Ready for another (and hopefully, last) pandemic Thanksgiving? It doesn’t have to be a bummer. Even if you are remaining safer at home, you can craft a day to elevate your spirit and connect you to a grateful heart.
Make a plan for how you will spend the late afternoon and evening. Some people mindlessly shop, eat, drink, watch sports or bicker on Thanksgiving. That’s understandable. A day off is a break in the routine that can put people at a loss on how to allocate their time, especially if they are spending this time with children or with family they don’t see often.
Monday, November 15
- Clean your refrigerator on “Clean Your Refrigerator Day.”
- If you are going out to eat, make reservations.
Tuesday, November 16
- Mail Thanksgiving greeting cards.
- Donate food to your local food drive.
- Watch A Garfield Thanksgiving (free on YouTube).
Wednesday, November 17
- Finalize your menu.
- Check the cupboard and fridge to see what you need.
- Complete most of your grocery shoppping. Buy some cloves, cinnamon sticks and allspice (Badia) to make mulled cider.
Thursday, November 18
Look through Pinterest for abundance affirmations, gratitude quotations or funny Thanksgiving memes to print. Post next to your bathroom mirror or on your refrigerator.
Friday, November 19
- Purchase or take out of storage any Thanksgiving decorations and candles.
- Purchase Thanksgving craft materials for kids (or adults).
- If you are visiting during Thanksgiving, purchase a gift for the hosts.
Sunday, November 21
- Watch A Charlie Brown Thanksgiving on PBS at 7:30 p.m.
- Plan what you will wear on Thanksgiving.
- Start defrosting a whole frozen bird in the refrigerator, if you are cooking one.
Monday, November 22
- Fill the car with gas if you are traveling. Pack your bags.
- Otherwise, do laundry and clean, vacuum and dust house.
- Rudolph the Red-Nosed Reindeer airs tonight at 8 pm on CBS.
Tuesday, November 23
- Make your shopping list if you are shopping on Black Friday.
- Set aside time for self-care activities and extra rest. Maybe you would enjoy listening to a guided meditation on grattutde.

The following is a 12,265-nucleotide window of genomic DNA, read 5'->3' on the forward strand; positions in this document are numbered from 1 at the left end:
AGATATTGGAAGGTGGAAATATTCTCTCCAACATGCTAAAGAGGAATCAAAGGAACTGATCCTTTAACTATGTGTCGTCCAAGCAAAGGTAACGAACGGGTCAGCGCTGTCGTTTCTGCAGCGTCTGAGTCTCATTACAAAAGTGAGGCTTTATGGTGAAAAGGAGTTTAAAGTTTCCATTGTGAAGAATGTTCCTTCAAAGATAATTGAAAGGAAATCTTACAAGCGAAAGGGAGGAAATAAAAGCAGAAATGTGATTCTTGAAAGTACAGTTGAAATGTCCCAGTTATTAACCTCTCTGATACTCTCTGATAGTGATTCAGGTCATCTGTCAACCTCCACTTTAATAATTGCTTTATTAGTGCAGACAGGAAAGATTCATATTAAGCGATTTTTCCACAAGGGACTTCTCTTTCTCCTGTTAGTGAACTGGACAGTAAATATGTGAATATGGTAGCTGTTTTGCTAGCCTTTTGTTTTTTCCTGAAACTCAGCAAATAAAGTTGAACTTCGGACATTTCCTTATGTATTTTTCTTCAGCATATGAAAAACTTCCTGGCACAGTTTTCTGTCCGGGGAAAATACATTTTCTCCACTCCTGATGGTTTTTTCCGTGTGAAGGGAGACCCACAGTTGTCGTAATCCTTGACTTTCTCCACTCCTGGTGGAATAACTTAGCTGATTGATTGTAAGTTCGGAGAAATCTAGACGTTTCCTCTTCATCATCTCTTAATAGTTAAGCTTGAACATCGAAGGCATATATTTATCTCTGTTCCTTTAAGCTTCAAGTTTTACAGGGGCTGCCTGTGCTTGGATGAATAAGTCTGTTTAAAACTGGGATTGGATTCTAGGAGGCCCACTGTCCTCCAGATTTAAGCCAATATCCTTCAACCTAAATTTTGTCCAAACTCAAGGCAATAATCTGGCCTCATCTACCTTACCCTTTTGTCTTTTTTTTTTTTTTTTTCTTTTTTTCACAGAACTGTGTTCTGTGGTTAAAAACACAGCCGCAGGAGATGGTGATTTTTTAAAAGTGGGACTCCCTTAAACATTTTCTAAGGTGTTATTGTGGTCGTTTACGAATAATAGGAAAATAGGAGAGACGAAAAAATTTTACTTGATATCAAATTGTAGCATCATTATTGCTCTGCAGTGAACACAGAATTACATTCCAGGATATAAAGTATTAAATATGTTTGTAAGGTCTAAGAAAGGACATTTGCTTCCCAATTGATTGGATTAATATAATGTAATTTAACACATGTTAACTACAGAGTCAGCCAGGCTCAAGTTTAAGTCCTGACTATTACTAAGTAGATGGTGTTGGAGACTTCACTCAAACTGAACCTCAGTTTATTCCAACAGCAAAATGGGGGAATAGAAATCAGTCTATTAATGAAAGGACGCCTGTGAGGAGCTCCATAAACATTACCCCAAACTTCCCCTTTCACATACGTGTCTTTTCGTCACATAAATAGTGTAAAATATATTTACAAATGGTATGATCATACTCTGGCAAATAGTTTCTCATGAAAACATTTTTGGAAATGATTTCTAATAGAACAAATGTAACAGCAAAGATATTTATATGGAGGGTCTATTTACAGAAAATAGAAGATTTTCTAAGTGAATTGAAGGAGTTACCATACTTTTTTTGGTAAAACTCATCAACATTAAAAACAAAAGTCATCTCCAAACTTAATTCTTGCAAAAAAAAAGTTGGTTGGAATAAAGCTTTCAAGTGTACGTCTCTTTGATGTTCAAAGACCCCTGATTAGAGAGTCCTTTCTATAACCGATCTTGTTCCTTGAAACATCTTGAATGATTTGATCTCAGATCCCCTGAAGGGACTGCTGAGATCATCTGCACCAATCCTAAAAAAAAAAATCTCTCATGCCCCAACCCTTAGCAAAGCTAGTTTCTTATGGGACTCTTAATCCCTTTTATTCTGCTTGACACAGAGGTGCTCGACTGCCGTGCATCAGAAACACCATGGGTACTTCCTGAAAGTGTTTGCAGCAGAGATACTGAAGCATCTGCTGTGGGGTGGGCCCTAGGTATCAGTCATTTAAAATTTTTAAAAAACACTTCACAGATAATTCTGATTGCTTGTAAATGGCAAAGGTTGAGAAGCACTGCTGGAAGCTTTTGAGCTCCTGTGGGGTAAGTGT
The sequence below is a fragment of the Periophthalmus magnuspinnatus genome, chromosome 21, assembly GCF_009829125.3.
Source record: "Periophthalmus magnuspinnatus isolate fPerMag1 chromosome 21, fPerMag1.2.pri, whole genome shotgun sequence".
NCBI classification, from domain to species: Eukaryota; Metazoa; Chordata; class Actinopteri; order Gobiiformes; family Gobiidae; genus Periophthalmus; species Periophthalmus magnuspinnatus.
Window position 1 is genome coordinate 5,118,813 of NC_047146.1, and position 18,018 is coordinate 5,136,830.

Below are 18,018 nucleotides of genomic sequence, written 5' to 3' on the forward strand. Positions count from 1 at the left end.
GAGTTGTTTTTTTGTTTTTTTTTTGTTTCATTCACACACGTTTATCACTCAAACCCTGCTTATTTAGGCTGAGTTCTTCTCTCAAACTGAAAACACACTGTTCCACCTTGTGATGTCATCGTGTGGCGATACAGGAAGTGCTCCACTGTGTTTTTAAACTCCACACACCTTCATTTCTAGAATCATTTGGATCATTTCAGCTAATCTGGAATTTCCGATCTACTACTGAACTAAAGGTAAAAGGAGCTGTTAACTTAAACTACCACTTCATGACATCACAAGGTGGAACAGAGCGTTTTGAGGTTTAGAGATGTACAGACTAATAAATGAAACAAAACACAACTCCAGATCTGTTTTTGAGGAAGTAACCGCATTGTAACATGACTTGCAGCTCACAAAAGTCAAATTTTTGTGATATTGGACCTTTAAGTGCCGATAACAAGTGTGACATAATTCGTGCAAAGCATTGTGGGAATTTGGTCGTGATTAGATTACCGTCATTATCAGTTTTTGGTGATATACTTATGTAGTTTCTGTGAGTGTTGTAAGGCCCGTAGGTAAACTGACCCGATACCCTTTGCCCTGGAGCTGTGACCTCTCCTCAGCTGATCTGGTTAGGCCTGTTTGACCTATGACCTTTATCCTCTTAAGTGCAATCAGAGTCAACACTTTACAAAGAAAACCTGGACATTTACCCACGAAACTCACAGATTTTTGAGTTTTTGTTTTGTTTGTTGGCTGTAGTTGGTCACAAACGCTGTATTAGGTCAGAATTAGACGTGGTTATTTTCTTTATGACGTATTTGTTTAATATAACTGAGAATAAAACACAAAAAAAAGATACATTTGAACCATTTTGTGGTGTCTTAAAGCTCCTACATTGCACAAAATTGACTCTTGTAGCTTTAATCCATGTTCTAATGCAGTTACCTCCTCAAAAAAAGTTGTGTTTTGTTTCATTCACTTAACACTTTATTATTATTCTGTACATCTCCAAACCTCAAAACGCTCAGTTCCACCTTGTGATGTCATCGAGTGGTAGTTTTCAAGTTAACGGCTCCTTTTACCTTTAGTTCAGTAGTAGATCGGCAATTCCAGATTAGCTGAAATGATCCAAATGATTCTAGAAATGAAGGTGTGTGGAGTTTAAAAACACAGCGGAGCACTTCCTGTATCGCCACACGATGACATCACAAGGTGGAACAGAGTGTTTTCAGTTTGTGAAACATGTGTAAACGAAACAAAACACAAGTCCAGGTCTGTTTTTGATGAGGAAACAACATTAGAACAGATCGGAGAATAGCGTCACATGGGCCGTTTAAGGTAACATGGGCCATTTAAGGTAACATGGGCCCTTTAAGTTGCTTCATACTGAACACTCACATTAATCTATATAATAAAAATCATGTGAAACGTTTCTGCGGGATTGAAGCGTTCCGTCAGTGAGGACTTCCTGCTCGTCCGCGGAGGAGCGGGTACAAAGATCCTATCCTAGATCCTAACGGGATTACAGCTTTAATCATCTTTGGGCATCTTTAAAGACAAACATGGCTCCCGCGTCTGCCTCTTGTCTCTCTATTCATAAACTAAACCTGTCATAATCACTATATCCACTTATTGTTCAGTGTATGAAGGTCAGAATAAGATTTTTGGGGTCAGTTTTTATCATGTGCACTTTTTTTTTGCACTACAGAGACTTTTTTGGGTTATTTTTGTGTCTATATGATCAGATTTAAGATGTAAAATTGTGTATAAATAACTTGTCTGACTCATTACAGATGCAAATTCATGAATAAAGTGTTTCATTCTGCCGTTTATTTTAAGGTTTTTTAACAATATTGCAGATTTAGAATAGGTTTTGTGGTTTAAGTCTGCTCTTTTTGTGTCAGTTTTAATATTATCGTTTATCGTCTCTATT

Wednesday Morning (the day before)
- Have the kids do Thanksgiving crafts.
- Last minute grocery run (go before dark). Maybe you need cranberry sauce, rolls, milk, whipped cream or a pie?
- Chop onions and celery and pre-make what you can.
- Watch Party: 1994 remake of Miracle on 34th Street.
- Enjoy a cup of herbal tea and put your feet up. Turn in early.
- Take a morning walk and be grateful for the beauty of nature.
- The Washington National Cathedral airs a Thanksgiving service online from 10 am – 11 am.
- The Macy’s Day Parade is on at 9 a.m. on NBC. Or listen to a playlist of grateful tunes.
- Call famliy members you won’t be seeing today and wish them a Happy Thanksgiving before noon.
- Make Thanksgiving dinner (or go out).
Mindfully enjoy the meal you have prepared (or that has been prepapred for you) after giving thanks.
After the meal
Keep children/adults occupied with crafts, board games, card games, puzzles, word searches, yoga, etc. Teachers Pay Teachers has printables for kids. Keep in mind that most children under 12 read independently for a half hour each day in school and also write for nearly that long. You can assign your children daily reading and writing time while carving out periods of distraction-free peace for yourself.
If you are not occupied wth friends and family, check out the self-care challenge for November. There are gratitude lists, meditations, workouts and coloring pages.
Some people love to watch football after the meal.
It’s a good time to discuss holiday plans.
Movie theaters, Mount Vernon and Great Falls park are notoriously crowded on Thanksgiving Day. That’s frustrating for parking and unsafe in a pandemic. Pick a near-to-home walking trail instead, play football outside, rake leaves, or visit departed loved ones at the cemetery.
How do you plan to spend Thanksgiving Day?